Cemetery Run

onward excerpts personal development stoicism May 03, 2018
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Several years ago, my wife and I sold the farm where we raised fruit, vegetables, chickens, pets, our two sons, and more than a few eyebrows. Our boys, now grown and gone, we moved to town.

Days later, I came within a few inches of being hit by a car on my daily run.

The irony was obvious. Just a few days after we’d sold it, I nearly bought the farm.

Our homestead had been at the end of a long, lonely dirt road. Overweight and approaching age 50, I’d decided to regain control of my health. A daily one-mile walk increased to a five-mile run over several months. I lost 75 pounds.

To maintain my routine when we moved, I mapped out a run through town. Since it’s the law to yield to pedestrians at crosswalks, I assumed my route was safe. But the close call I experienced revealed this wasn’t the case. 

I couldn’t imagine not getting my daily run in. Not only was it now part of my identity, but my life is busy and stressful. My running ritual isn’t just about exercising my body and keeping my weight down. It clears my head and helps me maintain my sanity.

What to do?

I decided that to avoid ending up in the graveyard, I’d have to drive to it to get my daily exercise.

The cemetery is located at the highest point in town. The Blue Ridge Mountains, often poking through a foggy mist, are visible in the distance.

The acreage is beautifully landscaped with fruit trees, flower patches, and secluded sitting areas.

Beyond the tombstones lay fields and farms. I often spot a deer and hear cows lowing in the distance.

In addition to the beauty of nature, of course, gravestones dot the lawn. The oldest of them predate the Civil War.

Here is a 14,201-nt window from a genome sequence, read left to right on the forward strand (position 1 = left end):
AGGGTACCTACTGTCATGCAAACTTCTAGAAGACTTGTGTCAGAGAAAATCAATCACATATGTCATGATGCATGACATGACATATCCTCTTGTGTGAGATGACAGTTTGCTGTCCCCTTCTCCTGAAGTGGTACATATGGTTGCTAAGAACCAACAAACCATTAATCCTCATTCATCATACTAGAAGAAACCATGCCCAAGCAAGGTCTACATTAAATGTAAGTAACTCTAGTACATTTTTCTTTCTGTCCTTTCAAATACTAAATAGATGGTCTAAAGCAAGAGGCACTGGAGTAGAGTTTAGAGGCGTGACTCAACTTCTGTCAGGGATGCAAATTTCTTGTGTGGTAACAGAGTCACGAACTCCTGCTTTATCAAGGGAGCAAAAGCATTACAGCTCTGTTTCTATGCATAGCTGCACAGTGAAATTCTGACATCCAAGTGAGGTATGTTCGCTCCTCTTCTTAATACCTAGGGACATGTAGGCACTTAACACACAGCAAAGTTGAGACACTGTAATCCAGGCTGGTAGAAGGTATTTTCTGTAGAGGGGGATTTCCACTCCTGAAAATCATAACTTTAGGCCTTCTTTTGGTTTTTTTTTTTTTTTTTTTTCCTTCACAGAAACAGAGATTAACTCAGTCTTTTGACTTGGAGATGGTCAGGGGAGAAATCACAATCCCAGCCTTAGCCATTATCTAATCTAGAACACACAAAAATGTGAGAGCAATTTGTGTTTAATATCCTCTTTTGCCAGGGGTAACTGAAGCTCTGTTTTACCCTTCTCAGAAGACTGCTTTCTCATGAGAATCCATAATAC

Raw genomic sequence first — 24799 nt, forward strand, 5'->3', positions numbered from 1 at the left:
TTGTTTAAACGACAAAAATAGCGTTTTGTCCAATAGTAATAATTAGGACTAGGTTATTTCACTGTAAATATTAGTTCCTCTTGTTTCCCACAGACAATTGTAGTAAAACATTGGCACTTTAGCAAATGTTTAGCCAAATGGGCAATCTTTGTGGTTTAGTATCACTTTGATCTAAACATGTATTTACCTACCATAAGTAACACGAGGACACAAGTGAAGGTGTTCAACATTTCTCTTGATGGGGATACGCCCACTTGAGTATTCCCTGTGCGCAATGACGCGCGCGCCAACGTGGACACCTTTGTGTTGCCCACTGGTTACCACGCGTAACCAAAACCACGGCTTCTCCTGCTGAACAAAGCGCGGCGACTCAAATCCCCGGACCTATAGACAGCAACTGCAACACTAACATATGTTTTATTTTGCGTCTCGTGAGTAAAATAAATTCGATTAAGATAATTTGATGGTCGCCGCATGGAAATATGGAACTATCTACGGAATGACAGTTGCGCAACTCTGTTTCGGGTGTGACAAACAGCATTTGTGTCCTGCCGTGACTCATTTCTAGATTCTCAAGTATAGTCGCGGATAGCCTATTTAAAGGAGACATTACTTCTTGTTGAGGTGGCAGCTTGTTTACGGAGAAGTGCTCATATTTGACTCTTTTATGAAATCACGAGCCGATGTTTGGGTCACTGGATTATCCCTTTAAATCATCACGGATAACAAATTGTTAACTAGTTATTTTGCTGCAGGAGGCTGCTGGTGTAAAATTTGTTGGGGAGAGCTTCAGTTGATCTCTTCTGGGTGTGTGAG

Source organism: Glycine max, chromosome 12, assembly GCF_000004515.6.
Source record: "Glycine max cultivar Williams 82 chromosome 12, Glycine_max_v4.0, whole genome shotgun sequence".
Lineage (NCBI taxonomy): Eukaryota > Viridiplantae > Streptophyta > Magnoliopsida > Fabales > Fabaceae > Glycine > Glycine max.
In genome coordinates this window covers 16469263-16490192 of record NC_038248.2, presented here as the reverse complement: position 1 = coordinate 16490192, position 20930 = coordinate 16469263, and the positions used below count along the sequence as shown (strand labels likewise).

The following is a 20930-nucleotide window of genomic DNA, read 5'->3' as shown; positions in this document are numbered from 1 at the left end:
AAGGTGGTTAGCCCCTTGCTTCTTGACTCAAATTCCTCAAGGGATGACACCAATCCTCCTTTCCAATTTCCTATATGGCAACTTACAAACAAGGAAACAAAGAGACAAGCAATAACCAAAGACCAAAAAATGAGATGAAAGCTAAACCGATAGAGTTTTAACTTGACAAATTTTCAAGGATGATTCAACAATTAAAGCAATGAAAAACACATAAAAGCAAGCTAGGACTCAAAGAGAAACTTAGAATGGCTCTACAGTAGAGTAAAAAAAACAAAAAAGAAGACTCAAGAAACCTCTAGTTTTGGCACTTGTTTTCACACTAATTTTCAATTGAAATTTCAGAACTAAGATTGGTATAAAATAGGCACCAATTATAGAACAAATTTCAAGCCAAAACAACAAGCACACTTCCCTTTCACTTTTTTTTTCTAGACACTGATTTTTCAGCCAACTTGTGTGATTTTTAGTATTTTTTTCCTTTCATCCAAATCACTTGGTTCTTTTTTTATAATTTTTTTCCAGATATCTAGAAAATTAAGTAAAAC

Why share this personal anecdote about nature and death as this handbook winds up?

Being surrounded by the beauty of nature and reminders of my mortality helps me embrace the ancient practice of memento mori: “remember, you die.”

Embracing that life ends is essential for cultivating acceptance and equanimity in my pursuit of living well while engaged in the difficult work of making a difference.

Life is a gift. It doesn’t matter where you believe it comes from. Accepting that life is a gift acknowledges that it is both yours and not yours

To contemplate your death is to also consider what it means to be truly human and truly happy – and a call to action to strive to be more of both.

You and I can’t know how long the gift of life is ours. And it is that uncertainty that allows us to make meaning and find the motivation to live well and live for others while we can.

What’s death for? 

That it ends is at the heart of life’s value. The worth of your life is measured by the contribution you make while you are able. The quality of your contribution is determined by the content of your character and the extent of your effort.

Legacy isn’t the monuments and money you leave behind. It’s the difference you make with and for others today.

Meditate on your death. Then take whatever you have left and live it on purpose.

Excerpt from Onward: Where Certainty Ends Possibility Begins


Scott Perry, Chief Difference-Maker at Creative on Purpose.

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